British Army deploys ‘pocket drones’ in Afghanistan

1-youtubescWhat was born and raised in Scandinavia, loved by the British, and still looked upon with a jaundiced eye by the Americans? No, not the latest incarnation of Ace of Base or ABBA, but the latest in military robotics; the so-called pocket drone.  As reported by Fox News and also by Russia Today, both on July 26, 2014, our British allies have taken a Norwegian bit of technology and already successfully deployed the ultra-miniature spy helicopter to the battlefield in South-Central Asia.

Sporting the nom de guerre that sounds more like a comic book hero, the Black Hornet is already making a difference for Her Majesty’s Armed Forces fighting the Taliban and al-Qaeda terrorists in Afghanistan. A product of Norway’s Prox Dynamics, the PD-100 Black Hornet Block II Personal Reconnaissance System is literally small enough to fit in the palm of the hand.

Armed with three separate cameras, the Black Hornet has proven to be more than handy in locating concealed in-close enemy troop concentrations. The Prox Dynamics official website touts their pocket drone as tipping the scales at an almost unnoticeable 16 grams, which equates for us Yanks to barely over half an ounce – which happens the same weight of three sheets of paper. Capable of whizzing along a rather quick 10 meters (10.9 yards) per second, the short-distance reconnaissance device has enough juice to stay aloft for upwards of a full 25 minutes.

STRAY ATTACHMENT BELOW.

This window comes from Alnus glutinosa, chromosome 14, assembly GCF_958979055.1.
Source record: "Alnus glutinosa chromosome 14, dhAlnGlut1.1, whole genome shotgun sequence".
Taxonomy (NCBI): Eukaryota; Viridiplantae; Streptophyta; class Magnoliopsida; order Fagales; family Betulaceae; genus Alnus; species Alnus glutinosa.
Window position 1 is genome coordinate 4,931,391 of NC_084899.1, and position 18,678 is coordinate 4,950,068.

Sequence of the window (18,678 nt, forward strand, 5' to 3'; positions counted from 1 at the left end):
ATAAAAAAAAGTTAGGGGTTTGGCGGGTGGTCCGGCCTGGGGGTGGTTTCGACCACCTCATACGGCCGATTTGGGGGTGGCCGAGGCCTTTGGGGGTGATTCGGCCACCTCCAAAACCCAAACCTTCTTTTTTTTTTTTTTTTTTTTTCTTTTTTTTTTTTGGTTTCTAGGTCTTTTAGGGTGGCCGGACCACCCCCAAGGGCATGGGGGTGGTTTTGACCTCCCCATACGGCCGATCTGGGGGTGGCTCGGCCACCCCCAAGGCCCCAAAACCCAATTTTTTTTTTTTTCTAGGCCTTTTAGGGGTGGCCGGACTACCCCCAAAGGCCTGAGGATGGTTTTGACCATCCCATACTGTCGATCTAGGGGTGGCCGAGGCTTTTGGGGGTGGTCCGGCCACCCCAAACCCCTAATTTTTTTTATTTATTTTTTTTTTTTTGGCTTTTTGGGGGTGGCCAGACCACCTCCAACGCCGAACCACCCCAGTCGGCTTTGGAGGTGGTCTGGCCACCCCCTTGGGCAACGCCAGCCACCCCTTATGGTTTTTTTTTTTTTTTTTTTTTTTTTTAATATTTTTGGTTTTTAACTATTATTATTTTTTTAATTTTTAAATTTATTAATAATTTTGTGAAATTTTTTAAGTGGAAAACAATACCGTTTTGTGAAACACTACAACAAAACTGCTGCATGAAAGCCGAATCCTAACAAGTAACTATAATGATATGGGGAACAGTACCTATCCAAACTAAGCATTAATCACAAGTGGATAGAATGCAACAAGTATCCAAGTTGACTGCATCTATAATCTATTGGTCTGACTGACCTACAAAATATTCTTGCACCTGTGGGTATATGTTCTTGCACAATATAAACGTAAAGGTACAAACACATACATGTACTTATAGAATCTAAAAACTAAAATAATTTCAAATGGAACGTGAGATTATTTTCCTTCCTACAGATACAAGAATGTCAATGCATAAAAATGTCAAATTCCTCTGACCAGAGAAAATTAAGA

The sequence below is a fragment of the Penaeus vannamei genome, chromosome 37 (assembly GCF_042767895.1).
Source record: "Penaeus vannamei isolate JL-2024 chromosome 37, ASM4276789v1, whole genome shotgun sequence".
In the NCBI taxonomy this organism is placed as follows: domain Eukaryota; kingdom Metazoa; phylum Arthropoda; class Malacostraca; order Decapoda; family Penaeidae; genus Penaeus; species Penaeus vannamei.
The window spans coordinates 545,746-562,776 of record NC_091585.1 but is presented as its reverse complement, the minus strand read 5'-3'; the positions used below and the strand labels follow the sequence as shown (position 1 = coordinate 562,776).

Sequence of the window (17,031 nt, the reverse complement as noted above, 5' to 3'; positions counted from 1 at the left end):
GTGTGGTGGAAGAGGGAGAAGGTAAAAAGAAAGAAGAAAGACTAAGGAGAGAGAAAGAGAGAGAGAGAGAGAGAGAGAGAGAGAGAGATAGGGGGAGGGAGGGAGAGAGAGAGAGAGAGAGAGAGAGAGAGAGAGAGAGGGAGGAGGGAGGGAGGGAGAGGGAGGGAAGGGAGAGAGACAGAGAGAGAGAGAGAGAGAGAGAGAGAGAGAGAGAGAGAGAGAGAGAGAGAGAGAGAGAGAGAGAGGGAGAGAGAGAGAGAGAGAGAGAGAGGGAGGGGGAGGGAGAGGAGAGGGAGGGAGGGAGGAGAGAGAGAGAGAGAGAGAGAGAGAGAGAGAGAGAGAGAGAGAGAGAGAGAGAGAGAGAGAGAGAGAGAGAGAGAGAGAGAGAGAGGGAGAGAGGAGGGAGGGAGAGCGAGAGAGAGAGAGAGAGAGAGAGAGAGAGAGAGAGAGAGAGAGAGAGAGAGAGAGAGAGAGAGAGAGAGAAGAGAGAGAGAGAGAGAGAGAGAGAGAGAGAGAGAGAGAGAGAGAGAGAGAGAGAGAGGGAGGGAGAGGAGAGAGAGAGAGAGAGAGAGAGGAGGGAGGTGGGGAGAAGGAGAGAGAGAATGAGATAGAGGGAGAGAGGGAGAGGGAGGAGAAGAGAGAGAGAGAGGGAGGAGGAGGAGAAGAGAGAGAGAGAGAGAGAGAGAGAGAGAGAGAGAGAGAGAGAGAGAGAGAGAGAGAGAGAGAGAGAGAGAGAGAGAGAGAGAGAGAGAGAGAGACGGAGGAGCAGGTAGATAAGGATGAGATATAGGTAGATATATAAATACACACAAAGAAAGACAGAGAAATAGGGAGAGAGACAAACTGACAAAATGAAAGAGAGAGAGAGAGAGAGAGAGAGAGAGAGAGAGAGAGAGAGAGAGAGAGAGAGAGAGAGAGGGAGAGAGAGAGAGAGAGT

Obviously interested in the European miniaturization of unmanned aerial warfare, the U.S. Army recently released their own press release via their official homepage to announce our Armed Forces is now actively developing our own version. But don’t expect the very official sounding Cargo Pocket Intelligence, Surveillance and Reconnaissance program, or CP-ISR, to hit the street anytime soon for the American fighting man. Despite the Brits already proving the pint-sized surveillance system is a winner on the field of battle, the CP-ISR is scheduled to still be in the research and testing phases at least through the remained of 2014.